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story.lead_photo.caption In this July 7, 2021 News Tribune file photo, state Sen. Tony Luetkemeyer, R-Parkville, laughs at a joke made by Missouri Gov. Mike Parson, seated, during a bill signing ceremony in the governor's office. Photo by Julie Smith / News Tribune.

Missouri's attorney general is no longer required to live in the Capital City.

Earlier this week, Gov. Mike Parson signed Senate Bill 53 and repealed the statute requiring the state's attorney general must "reside at the seat of government."

The Missouri Constitution designates Jefferson City as the seat of government.

The state's residency requirement made headlines after now-U.S. Sen. Josh Hawley was elected attorney general in 2016. At the time, Hawley lived about 24 miles north of Jefferson City in southern Columbia, the St. Louis Post-Dispatch reported.

A spokesperson for Hawley said the statute refers to where the Office of the Attorney General resides, not where the attorney general lives. Hawley rented an apartment in Jefferson City soon after.

The law maintains the Attorney General's Office must be at the Missouri Supreme Court building.

As of Friday afternoon, a representative of Attorney General Eric Schmitt's office was not available for comment.

SB 53 sponsor state Sen. Tony Luetkemeyer, R-Parkville, said the provision came from the House, but there have been multiple attempts to repeal the requirement since he was elected in 2018.

"This has been something that's been filed for several years," Luetkemeyer said. "The attorney general is the only statewide elected official that has a residency requirement for the city of Jefferson City."

Missouri's governor, lieutenant governor, treasurer, secretary of state and state auditor don't have residency requirements solidified by law, so Luetkemeyer said the provision helps statewide official requirements stay consistent.

"I think there was a sense that there needed to be some type of equity in terms of how residency was applied for the statewide officials," Luetkemeyer said.

Similar provisions to repeal the residency requirement have historically been attached to various public safety bills. Luetkemeyer said the amendment was likely attached to SB 53 because the legislation was one of a few likely to make it past the finish line and onto the governor's desk.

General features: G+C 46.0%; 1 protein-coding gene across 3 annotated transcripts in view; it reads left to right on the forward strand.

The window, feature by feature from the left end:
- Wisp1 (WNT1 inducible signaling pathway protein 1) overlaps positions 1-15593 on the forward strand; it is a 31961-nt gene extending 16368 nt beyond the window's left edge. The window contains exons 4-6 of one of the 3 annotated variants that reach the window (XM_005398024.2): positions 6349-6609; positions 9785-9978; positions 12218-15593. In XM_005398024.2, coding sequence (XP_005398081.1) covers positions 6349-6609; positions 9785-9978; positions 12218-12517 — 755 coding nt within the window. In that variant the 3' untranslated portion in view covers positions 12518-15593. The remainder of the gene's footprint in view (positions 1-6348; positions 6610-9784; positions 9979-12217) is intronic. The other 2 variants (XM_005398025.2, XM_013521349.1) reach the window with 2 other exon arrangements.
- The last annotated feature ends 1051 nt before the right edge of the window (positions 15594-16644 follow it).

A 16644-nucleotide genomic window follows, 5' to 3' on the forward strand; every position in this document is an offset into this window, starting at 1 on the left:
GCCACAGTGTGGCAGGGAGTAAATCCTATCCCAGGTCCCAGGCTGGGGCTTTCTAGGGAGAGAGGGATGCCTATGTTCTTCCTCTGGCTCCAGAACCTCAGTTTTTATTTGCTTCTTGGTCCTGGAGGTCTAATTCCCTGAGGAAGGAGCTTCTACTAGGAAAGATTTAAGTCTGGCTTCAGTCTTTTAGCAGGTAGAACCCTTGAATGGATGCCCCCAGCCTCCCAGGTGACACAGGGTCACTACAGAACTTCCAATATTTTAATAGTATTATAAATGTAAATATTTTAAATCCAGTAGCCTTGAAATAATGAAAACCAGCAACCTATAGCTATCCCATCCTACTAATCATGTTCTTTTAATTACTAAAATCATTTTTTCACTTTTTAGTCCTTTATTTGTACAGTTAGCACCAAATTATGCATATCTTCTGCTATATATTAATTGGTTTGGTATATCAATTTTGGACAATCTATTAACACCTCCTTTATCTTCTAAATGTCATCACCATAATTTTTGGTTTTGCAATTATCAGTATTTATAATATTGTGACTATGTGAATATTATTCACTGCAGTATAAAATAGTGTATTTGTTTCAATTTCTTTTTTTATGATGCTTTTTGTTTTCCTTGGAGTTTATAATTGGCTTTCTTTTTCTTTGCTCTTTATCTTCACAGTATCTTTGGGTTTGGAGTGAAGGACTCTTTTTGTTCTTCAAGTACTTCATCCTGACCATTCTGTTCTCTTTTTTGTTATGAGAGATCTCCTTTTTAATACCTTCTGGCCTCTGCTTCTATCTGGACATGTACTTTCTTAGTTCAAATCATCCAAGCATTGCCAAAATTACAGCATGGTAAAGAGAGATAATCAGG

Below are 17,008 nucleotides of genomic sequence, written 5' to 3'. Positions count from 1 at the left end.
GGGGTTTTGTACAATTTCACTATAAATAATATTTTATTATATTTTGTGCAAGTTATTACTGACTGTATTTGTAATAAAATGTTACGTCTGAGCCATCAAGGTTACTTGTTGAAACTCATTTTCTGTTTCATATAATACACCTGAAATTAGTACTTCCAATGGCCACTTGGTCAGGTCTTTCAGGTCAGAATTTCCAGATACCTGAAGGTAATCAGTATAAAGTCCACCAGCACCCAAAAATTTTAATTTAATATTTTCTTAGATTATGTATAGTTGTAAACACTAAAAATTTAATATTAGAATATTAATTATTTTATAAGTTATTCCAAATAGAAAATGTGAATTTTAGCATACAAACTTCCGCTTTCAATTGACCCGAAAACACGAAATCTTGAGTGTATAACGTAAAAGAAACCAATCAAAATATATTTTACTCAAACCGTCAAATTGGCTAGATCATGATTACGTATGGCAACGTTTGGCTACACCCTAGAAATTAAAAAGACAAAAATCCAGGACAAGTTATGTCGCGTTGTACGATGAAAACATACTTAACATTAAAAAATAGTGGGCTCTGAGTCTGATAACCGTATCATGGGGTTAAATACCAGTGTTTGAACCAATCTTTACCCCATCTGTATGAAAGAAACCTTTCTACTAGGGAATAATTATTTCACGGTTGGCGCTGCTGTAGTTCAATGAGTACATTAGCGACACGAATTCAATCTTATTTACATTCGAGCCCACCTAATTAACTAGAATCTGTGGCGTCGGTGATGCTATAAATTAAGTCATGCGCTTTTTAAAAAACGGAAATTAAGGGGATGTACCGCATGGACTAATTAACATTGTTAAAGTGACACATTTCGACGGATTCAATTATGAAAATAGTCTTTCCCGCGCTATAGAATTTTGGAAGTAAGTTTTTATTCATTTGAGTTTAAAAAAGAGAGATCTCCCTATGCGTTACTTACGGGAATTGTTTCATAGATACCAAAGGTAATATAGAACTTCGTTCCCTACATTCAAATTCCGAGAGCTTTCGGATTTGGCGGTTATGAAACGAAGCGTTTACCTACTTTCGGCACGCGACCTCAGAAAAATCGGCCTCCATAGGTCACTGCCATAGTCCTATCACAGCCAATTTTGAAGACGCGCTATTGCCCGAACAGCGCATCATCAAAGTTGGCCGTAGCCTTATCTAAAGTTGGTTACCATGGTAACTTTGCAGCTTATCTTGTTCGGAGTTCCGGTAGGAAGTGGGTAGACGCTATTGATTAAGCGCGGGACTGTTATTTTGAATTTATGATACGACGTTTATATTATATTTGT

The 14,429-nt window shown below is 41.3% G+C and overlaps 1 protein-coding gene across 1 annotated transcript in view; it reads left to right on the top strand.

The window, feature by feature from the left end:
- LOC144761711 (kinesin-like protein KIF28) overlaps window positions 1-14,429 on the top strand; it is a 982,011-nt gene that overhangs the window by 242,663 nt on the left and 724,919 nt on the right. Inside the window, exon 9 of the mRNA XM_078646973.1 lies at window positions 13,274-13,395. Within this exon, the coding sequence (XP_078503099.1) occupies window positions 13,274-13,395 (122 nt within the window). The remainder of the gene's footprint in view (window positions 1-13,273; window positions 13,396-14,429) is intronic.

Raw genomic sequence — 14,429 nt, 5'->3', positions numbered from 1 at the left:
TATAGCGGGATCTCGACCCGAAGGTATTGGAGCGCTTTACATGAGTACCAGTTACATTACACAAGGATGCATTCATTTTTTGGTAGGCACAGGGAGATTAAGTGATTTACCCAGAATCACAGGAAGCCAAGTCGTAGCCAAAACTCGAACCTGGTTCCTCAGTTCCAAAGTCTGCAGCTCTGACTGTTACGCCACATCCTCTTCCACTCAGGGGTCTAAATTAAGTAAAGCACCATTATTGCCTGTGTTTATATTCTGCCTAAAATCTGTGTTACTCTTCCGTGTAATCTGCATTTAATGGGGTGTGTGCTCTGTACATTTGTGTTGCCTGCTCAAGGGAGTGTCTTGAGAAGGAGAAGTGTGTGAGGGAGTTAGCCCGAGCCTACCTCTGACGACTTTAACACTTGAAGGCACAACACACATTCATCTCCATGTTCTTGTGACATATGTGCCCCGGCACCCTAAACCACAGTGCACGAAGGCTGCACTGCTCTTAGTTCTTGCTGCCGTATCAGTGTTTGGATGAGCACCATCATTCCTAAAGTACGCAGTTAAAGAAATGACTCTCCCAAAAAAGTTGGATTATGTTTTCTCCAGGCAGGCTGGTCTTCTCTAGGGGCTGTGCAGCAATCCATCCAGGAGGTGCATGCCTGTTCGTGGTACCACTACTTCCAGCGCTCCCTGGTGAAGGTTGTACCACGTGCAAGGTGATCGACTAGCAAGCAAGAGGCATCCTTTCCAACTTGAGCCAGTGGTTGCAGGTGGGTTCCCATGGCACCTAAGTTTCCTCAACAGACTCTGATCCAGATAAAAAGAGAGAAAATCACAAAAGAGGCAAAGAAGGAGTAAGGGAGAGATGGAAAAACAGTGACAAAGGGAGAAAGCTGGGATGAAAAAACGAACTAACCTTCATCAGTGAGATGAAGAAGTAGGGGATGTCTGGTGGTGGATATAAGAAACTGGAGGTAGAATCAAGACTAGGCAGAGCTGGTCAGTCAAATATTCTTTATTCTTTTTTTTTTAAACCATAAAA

The provision repealing the residency requirement first showed up in SB 53's conference committee substitute passed in mid-May.

Minority Floor Leader Sen. John Rizzo, D-Independence, sat on the conference committee for SB 53 and said the provision didn't come up in discussion.

"It was never brought to a crux during the debate on what should stay in and what shouldn't, and understandably, so once you look at that bill, there was a lot of other, way more controversial things that stole the show," Rizzo said.

State Rep. Rudy Veit, vice chairman of the House Judiciary Committee, said the issues Hawley faced with the requirement led to the legislation's creation.

He said eliminating the requirement was necessary to make expectations more realistic in the modern age.

"At one time, it was important they all live right here in Jeff City, and I still want them to live here in Jeff City — I would prefer they did — but certainly that does not impair their ability to do a great job as attorney general if they live 30 miles down the road or something," Veit said.

SB 53 House handler state Rep. Lane Roberts, R-Joplin, agreed the requirement was outdated.

He said it dates back to a time when transportation was altogether different and puts an unnecessary hardship on potential candidates for attorney general.

"I tried to imagine what purpose that serves," Roberts said. "As long as that statute's on the books, whether it made sense or not, it would be a violation of the law, so the answer to that was to repeal that law."

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